Study: California Methane Leak Largest in U.S. History. Here’s the intro to a story at Climate Central: “The gas leak that forced the evacuation of 1,800 homes in the mountains above Los Angeles late last year was the largest methane leak in U.S. history and shows the climate risks of aging natural gas infrastructure, according to a study published Thursday in the journal Science. The Aliso Canyon leak near the Porter Ranch neighborhood was so big that it emitted 97,100 tons of methane — the equivalent of the annual greenhouse gas pollution from 572,000 cars, according to the study, which used aircraft to measure methane concentrations in the atmosphere near Aliso Canyon during the leak…”

Photo credit: “The site of the Aliso Canyon gas leak.” Credit: UC-Davis 

* The report is here.



St. Paul to Bar Itself From Investing in Fossil-Fuel Companies. Here’s an excerpt from twincities.com: “The city of St. Paul won’t be investing in oil companies in the near future. Expressing concern about climate change, the St. Paul City Council voted Wednesday on a resolution barring the city from investing pension funds and other public money directly into fossil-fuel companies. The divestment decision is mostly symbolic, as the city’s public employee pensions are managed by the Minnesota State Board of Investment and not invested by the city itself…” (Photo credit: Dan Anderson at Flickr).

What Does Your Energy Utopia Look Like? Fusion, solar (film), new sources we can’t even imagine today? Here’s an excerpt of an interesting story at How We Get To Next: “…What struck me most when going through them to put this closing post together was how different many of those visions are from each other. From the billion-year gaze of Britain’s top fusion scientist, to worries over running out of lithium, to the communities rejecting big energy in favor of something they can own, it’s clear that there are many alternative answers. But many of them are complementary to each other — they work together, offering a bridge from the old to the new. Given the importance that energy plays in modern society, it’s crucial that we get this right. This isn’t a short-term decision — our lives, as well as the lives of our children and their children, depend on it...”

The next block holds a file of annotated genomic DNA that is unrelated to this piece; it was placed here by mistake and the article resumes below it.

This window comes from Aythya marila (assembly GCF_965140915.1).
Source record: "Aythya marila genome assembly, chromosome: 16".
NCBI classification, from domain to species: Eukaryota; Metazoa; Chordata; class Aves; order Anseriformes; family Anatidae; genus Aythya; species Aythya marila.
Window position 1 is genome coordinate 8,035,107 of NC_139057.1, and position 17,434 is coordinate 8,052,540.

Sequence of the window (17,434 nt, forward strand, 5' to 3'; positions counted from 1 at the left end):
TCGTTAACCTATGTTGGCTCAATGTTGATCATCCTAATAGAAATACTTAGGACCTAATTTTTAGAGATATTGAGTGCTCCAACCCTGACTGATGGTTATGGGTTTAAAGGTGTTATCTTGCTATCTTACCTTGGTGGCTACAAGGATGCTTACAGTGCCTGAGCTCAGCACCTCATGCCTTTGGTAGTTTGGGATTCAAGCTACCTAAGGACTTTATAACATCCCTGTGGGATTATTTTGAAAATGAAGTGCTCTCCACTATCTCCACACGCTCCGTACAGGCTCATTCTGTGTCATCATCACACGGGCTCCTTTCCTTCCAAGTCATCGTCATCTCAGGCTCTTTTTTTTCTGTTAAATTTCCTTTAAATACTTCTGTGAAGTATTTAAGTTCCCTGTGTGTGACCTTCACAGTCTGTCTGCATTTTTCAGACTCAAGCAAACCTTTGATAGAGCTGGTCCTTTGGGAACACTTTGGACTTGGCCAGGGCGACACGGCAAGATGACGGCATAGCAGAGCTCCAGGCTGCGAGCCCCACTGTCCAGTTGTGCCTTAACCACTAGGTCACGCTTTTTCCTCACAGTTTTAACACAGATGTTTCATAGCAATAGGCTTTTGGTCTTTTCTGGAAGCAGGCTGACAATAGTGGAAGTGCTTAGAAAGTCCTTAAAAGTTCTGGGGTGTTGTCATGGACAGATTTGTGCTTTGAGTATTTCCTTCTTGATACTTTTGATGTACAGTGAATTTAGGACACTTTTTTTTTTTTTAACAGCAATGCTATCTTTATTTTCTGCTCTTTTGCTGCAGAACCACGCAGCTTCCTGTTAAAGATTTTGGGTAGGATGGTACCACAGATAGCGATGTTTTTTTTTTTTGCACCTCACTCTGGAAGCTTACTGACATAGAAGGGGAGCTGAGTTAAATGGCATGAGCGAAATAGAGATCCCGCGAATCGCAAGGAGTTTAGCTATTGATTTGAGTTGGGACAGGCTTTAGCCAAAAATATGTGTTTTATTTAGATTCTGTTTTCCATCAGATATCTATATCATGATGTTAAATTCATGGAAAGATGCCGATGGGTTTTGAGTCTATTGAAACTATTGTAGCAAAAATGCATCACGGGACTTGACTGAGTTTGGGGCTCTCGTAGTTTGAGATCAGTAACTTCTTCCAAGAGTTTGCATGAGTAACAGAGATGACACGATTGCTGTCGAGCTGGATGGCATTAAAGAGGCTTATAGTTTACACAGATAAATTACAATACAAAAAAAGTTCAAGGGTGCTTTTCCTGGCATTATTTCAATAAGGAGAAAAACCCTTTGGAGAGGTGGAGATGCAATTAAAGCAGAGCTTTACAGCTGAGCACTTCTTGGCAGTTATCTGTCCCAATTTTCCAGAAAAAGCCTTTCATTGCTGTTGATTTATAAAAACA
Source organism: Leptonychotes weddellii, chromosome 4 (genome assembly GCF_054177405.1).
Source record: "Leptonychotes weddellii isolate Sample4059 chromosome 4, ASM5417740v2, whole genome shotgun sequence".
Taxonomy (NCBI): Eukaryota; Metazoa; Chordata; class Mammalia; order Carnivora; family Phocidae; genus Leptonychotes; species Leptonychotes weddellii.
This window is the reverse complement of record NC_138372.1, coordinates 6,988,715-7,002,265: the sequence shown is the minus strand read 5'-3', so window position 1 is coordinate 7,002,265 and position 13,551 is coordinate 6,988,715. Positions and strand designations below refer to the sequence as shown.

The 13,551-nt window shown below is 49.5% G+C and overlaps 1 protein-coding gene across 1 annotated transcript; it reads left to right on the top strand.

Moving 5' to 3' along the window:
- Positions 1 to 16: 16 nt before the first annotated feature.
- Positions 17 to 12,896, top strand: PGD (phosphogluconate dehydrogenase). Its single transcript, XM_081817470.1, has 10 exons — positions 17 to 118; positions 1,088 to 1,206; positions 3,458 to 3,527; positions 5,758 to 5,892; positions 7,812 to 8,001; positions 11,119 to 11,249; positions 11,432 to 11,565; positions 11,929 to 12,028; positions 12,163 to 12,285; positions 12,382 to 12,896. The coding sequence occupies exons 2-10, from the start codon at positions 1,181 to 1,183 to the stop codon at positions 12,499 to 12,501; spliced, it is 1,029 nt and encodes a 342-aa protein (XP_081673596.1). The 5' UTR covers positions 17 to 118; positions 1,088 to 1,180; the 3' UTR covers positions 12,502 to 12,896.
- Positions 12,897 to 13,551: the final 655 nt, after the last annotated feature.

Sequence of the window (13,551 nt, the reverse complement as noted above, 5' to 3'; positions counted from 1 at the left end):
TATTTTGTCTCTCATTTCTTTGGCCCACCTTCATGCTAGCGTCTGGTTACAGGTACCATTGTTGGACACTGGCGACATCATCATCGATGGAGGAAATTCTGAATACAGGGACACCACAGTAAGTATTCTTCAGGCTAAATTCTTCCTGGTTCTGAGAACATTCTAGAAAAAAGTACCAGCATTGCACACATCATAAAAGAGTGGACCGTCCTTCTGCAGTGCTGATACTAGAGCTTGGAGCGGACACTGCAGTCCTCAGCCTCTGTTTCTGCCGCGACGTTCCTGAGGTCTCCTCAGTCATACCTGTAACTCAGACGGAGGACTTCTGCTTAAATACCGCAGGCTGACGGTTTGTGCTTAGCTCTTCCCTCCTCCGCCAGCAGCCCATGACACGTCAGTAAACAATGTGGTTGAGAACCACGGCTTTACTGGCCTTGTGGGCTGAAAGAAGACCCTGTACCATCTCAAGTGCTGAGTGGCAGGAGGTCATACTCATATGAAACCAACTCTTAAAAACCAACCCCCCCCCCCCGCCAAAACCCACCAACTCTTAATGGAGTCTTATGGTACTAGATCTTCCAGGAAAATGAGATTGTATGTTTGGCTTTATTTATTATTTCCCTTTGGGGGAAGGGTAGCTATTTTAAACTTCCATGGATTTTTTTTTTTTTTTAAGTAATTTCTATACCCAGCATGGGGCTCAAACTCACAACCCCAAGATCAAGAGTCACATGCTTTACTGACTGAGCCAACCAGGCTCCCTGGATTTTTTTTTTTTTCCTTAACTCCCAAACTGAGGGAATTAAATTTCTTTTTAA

Image credit above: Jonas de Ro // CC BY-SA 3.0



Let’s Keep Moving Minnesota’s Clean-Energy Vision Forward. Here’s an excerpt of an Op-Ed at MinnPost from arctic explorer Will Steger and Kentra Roedl: “…We envision a goal of zero emissions and 100 percent clean energy in Minnesota by 2050, a goal that echoes the call from the youth who gathered in Paris to demand a strong climate agreement that safeguarded their future. We know what’s at stake. We’ve seen climate change alter the Arctic as well as our winters here in Minnesota. The recent news of 2015’s record-setting heat is a sobering reminder that climate change is not slowing down. We need to chart a path to a clean-energy future that is faster than the path to climate catastrophe. We don’t have time for pauses or delay. The good news is, the clean-energy industry is not pausing either. In Minnesota, solar jobs have increased 131 percent since 2013, according to the newly released Solar Jobs Census, and the industry expects another 20 percent increase this year…”

Photo credit above: CC/Flickr/Sebastian Celis. “We envision farmers putting up wind turbines and solar panels among their cornfields as new and profitable crops to harvest.”


Electric Cars “Will Be Cheaper Than Conventional Vehicles by 2022.” Far fewer moving parts, things that can go wrong or need maintenance, as battery prices go down and range goes up there may be a perfect storm within 5-10 years? Here’s a clip from The Guardian: “Electric cars will be cheaper to own than conventional cars by 2022, according to a new report. The plummeting cost of batteries is key in leading to the tipping point, which would kickstart a mass market for electric vehicles, Bloomberg New Energy Finance (BNEF) analysts predict. The large-scale roll-out of electric vehicles (EVs) is seen as vital in both cutting the carbon emissions that drive climate change and in dealing with urban air pollution, which leads to many premature deaths every year...”